Inning 27 ★ The Big W

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The next day was the big day. The one year anniversary of everything.

My parents and I sat on a pew with the Mirandas. The mass was all in Spanish for the mostly hispanic community that attended the church. The Mirandas had been coming here since they came into the country as newlyweds. This was where the boys were baptized.

We stood up when everybody did and they began to sign an hymn. My hand brushed Santi's and we laced our pinkies. Less notorious that way. His voice was deep and strong, not precisely in tune but he didn't care and neither did it. I closed my eyes and let it envelop me. I prayed in the only language I knew that Seb would be happy for us, that he didn't worry about us and rested in peace.

Their mom cried during the ceremony as the priest read Sebastian's name and asked the congregation to pray for him. It was the only part I understood and the one that mattered the most. When the service was done, we traveled in separate cars to the cemetery. My parents had bought an enormous bouquet of blue carnations. It sat next to me on the backseat and I stroked some of the petals.

"This is so terrible," my mom said from the passenger's seat. "I'm so glad they didn't do this alone."

My dad nodded.

Our parents never talked about it much, but they were like family, more than just neighbors. We'd been at the hospital even as the news were broken to the Mirandas. We cried with them. It was my parents, actually, who had enough strength to make the funeral arrangements. The Mirandas never forgot the gesture.

All I remembered doing was holding Santi's limp hand and wishing he'd cry. He hadn't, at all. Not back then.

We got to the cemetery and I held the bouquet with one arm. When I found Santi I grabbed his hand, not caring for the funny look dad shot at me.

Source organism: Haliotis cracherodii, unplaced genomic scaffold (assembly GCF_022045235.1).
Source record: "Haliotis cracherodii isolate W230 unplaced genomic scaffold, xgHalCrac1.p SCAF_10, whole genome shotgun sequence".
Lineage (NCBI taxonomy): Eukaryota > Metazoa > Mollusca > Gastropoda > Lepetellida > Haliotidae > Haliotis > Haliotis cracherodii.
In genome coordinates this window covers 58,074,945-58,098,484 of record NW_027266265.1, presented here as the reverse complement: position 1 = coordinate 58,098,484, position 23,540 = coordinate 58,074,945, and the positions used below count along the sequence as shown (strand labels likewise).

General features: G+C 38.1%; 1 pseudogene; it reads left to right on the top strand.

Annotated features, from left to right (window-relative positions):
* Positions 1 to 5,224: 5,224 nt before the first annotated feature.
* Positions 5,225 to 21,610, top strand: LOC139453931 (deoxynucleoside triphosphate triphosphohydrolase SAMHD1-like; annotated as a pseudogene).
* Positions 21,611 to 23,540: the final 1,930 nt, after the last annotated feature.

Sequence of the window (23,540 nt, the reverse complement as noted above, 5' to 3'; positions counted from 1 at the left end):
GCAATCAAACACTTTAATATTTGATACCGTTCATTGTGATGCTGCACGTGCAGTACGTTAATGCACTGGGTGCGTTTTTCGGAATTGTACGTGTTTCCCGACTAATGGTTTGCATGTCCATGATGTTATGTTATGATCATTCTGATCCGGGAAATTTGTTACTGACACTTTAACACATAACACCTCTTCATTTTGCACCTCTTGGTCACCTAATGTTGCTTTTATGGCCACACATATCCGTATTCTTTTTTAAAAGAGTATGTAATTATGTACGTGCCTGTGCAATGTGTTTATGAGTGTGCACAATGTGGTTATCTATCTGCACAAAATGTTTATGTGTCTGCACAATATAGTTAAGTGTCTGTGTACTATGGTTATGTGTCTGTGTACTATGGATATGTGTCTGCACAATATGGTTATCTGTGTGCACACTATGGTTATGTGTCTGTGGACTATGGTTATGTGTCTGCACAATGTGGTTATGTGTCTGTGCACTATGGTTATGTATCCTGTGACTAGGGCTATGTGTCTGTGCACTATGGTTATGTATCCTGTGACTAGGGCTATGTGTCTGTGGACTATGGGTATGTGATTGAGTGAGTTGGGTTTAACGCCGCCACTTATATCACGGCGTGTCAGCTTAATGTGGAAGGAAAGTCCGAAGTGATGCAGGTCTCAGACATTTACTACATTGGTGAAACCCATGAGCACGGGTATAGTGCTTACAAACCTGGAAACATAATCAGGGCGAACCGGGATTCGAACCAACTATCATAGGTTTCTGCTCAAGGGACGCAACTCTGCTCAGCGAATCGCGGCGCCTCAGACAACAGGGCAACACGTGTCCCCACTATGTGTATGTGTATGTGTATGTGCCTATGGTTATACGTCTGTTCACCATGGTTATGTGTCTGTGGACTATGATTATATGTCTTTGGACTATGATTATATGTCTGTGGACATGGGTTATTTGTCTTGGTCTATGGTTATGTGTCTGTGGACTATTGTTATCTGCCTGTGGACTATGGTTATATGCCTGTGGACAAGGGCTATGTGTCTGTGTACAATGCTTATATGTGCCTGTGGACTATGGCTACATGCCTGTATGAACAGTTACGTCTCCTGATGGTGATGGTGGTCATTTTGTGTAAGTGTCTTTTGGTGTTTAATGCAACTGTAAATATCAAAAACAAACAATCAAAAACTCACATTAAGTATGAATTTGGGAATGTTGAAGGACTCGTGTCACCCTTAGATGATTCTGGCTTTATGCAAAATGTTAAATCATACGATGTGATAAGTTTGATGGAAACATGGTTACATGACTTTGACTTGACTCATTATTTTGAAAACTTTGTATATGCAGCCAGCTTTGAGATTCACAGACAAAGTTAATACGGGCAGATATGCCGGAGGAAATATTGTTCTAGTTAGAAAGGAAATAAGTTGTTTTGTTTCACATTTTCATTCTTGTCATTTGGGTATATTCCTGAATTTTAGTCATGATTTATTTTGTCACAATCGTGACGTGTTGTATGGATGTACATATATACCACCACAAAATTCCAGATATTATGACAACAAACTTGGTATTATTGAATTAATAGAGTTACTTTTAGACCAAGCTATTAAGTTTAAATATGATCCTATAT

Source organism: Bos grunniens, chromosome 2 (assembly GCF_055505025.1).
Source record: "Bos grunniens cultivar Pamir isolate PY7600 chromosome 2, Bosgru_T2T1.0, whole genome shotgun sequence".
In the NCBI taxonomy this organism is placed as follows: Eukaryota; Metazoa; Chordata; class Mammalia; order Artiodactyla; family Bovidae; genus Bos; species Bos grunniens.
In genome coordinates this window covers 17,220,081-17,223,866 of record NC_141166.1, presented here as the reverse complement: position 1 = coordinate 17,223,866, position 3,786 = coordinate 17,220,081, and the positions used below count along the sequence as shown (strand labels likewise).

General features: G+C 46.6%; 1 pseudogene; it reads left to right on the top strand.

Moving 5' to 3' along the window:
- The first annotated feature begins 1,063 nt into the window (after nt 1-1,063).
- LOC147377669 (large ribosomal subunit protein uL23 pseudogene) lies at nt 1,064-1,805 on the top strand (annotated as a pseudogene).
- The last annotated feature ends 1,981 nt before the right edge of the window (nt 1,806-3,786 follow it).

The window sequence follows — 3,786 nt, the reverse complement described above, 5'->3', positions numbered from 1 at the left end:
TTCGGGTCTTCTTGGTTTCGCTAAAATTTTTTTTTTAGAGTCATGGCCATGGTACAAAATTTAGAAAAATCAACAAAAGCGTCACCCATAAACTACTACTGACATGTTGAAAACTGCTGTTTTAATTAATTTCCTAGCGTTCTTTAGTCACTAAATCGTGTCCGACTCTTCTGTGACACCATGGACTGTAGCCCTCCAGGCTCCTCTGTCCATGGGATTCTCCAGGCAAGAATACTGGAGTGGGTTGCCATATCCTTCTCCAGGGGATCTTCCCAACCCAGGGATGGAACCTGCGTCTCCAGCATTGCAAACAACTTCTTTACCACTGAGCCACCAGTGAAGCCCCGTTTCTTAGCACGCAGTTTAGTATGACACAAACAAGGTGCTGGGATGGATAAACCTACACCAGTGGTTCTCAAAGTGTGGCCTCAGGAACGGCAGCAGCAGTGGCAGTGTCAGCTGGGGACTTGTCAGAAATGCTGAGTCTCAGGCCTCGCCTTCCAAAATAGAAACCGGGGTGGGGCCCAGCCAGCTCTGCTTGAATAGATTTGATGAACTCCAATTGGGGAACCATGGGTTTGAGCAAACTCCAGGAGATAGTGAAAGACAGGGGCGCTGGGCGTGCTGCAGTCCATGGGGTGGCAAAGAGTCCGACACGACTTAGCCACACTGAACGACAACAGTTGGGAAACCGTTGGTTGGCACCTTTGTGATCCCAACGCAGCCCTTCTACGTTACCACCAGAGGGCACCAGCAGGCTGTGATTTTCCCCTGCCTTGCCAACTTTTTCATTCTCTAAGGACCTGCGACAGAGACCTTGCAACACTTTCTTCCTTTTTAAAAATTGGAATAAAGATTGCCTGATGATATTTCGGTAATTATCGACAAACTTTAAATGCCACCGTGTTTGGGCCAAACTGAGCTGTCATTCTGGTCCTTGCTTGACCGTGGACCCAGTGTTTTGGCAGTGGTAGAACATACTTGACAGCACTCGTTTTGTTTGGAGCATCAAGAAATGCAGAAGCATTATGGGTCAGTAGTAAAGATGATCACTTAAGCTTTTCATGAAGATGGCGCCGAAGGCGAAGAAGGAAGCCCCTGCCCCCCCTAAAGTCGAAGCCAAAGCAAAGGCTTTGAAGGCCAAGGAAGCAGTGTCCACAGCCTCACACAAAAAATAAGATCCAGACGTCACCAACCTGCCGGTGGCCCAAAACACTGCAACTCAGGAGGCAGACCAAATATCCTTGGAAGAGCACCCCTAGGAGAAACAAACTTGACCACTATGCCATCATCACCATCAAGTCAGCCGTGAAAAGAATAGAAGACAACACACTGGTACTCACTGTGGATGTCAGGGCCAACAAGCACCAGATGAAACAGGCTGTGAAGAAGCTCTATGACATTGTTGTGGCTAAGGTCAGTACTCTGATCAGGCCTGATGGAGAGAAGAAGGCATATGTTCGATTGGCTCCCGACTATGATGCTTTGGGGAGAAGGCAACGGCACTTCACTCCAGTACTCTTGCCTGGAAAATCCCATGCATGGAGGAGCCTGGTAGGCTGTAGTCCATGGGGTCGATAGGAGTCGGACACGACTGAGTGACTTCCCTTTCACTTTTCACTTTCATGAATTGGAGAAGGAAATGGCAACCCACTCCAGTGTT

"How are you doing?" I looked up at him as he tried to pull the knot of his tie just a tad looser. From afar we probably looked like the two little dolls atop a wedding cake. Me, with the flowers and a white and baby blue dress. Him with his pressed white shirt and blue tie. We all had a touch of the color, it had been Seb's favorite.

"I'm okay." He amended himself. "Better."

We followed our parents to Seb's grave. It was bright and warm today, even considering that the season had grown chillier in central Florida. We passed a young mother and her child, carrying a flag carefully folded into a triangle.

"Do you think this will get any easier?" I asked, breathless as if I'd run all the way here from church.

"Probably not."

We stopped abruptly a few paces before his grave. Santi and I let each other's hands go to see what made our parents freeze. And then we saw a woman as she laid flowers by Seb's headstone. She was maybe in her late 30s, with short, unkept hair and a look to her face as if she hadn't sleep for several days in a row. I tried to remember her, see if I'd seen her anywhere. I came up blank. Why would a stranger lay flowers on my best friend's grave?

"Who are you?" I found myself asking.

My question broke the spell. The woman looked up at us, stricken with fear as though we would try to hurt her. "I'm so sorry," she said with a trembling voice.

I looked at Santi, but he was just as confused.

Barbara stunned all of us by saying, in the most menacing and vicious voice I'd ever heard from here, from deep in her chest, her soul. "Get the hell out of here, "Don't you ever show your face in front of my family ever again."

"Barbara, please," Domingo said, resting his hand on her shoulder gently but securely. "Let's not do this in front of the kids."

"Papa, what's going on?" Santiago asked him.

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